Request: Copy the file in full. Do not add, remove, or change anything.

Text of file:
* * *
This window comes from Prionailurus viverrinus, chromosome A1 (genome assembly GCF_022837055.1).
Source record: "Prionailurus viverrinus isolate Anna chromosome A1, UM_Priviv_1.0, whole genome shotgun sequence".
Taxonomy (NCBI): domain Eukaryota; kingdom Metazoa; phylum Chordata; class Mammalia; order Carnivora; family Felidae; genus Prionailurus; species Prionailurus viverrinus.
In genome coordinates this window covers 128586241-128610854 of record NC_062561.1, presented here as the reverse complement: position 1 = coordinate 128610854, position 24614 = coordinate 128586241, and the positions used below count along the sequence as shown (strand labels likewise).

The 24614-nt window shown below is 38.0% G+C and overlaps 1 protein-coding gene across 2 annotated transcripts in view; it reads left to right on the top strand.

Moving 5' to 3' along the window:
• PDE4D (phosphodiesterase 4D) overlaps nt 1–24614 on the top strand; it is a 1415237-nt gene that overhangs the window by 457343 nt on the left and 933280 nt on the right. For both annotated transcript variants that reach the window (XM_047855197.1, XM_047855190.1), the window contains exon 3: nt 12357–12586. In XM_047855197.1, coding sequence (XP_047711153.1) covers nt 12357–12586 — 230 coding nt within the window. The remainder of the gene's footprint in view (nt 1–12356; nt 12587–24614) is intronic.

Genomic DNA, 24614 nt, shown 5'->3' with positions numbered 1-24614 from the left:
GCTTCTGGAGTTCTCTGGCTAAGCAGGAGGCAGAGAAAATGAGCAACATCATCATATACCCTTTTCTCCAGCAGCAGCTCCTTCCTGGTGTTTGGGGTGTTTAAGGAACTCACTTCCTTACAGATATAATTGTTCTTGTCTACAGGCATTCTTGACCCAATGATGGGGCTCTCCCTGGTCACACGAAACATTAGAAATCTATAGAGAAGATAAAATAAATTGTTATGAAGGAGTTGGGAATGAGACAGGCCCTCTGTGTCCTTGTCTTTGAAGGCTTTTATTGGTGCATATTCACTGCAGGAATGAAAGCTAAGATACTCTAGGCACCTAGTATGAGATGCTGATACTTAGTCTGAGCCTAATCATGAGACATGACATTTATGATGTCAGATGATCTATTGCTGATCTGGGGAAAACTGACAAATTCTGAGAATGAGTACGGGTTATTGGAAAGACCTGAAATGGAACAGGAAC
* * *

This window comes from Prionailurus viverrinus, chromosome A1 (genome assembly GCF_022837055.1).
Source record: "Prionailurus viverrinus isolate Anna chromosome A1, UM_Priviv_1.0, whole genome shotgun sequence".
Taxonomy (NCBI): domain Eukaryota; kingdom Metazoa; phylum Chordata; class Mammalia; order Carnivora; family Felidae; genus Prionailurus; species Prionailurus viverrinus.
In genome coordinates this window covers 128586241-128610854 of record NC_062561.1, presented here as the reverse complement: position 1 = coordinate 128610854, position 24614 = coordinate 128586241, and the positions used below count along the sequence as shown (strand labels likewise).

The 24614-nt window shown below is 38.0% G+C and overlaps 1 protein-coding gene across 2 annotated transcripts in view; it reads left to right on the top strand.

Moving 5' to 3' along the window:
• PDE4D (phosphodiesterase 4D) overlaps nt 1–24614 on the top strand; it is a 1415237-nt gene that overhangs the window by 457343 nt on the left and 933280 nt on the right. For both annotated transcript variants that reach the window (XM_047855197.1, XM_047855190.1), the window contains exon 3: nt 12357–12586. In XM_047855197.1, coding sequence (XP_047711153.1) covers nt 12357–12586 — 230 coding nt within the window. The remainder of the gene's footprint in view (nt 1–12356; nt 12587–24614) is intronic.

Genomic DNA, 24614 nt, shown 5'->3' with positions numbered 1-24614 from the left:
GCTTCTGGAGTTCTCTGGCTAAGCAGGAGGCAGAGAAAATGAGCAACATCATCATATACCCTTTTCTCCAGCAGCAGCTCCTTCCTGGTGTTTGGGGTGTTTAAGGAACTCACTTCCTTACAGATATAATTGTTCTTGTCTACAGGCATTCTTGACCCAATGATGGGGCTCTCCCTGGTCACACGAAACATTAGAAATCTATAGAGAAGATAAAATAAATTGTTATGAAGGAGTTGGGAATGAGACAGGCCCTCTGTGTCCTTGTCTTTGAAGGCTTTTATTGGTGCATATTCACTGCAGGAATGAAAGCTAAGATACTCTAGGCACCTAGTATGAGATGCTGATACTTAGTCTGAGCCTAATCATGAGACATGACATTTATGATGTCAGATGATCTATTGCTGATCTGGGGAAAACTGACAAATTCTGAGAATGAGTACGGGTTATTGGAAAGACCTGAAATGGAACAGGAAC